The StandbyServer system allows customers to have equal or dissimilar machines working as a high data accessibility pair. After the failed server has been serviced or replaced, the following steps need to be taken to restore StandbyServer operation.

Scenario 1—Failed primary server; standby machine running as new primary; switching server roles back to original configuration not necessary:

  1. Reconnect all network cards, disk devices, and dedicated link (if used), of the repaired server.

  2. If a disk device failed that contained the NetWare SYS volume and boot data, it must be rebuilt using standard DOS and NetWare installation tools. StandbyServer software needs to be reloaded as well.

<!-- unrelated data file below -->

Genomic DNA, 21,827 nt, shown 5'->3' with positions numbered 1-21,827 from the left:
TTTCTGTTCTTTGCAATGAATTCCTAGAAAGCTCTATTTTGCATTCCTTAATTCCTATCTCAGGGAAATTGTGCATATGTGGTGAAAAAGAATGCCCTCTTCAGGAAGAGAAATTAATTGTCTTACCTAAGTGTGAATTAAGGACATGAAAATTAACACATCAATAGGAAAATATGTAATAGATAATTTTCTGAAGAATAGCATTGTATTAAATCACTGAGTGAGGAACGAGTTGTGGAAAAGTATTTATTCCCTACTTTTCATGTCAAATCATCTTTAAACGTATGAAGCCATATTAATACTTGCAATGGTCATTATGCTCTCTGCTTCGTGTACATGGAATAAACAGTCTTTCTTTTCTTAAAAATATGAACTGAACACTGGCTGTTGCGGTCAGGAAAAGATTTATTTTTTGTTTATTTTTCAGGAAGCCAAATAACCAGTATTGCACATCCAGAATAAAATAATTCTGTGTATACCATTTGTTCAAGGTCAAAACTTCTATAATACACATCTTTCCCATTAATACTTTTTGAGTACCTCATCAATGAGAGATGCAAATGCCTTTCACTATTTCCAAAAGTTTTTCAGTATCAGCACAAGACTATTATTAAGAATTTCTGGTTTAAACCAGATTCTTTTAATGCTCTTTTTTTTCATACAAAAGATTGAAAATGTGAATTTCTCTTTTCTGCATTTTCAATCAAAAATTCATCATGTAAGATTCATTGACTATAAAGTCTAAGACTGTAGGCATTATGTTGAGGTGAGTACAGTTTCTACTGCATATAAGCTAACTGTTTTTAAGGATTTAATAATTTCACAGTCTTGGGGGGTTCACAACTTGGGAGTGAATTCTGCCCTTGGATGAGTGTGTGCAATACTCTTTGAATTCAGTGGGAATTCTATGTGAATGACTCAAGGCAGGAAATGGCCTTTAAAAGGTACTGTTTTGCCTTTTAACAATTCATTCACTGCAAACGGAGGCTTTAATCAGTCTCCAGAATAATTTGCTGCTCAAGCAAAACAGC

3. Power up the failed server and execute the Standby batch file. This will start the failed server operating as a standby machine to the new primary server.

  4. If a disk device failed and was replaced, use NetWare's installation program to re-mirror data from the primary server to the new standby machine. Otherwise mirroring will automatically take place.

  5. Check the mirror status of the disk devices and the Stand-byServer user interface to ensure proper functionality.

Scenario 2—Failed primary server; standby machine running as new primary; switching server roles back to original configuration is desired:

  1. After systems have synchronized, down and exit both machines.

  2. Start the original standby machine as a standby server by executing the standby batch file.

  3. Start the original primary server as a NetWare server by executing the server program.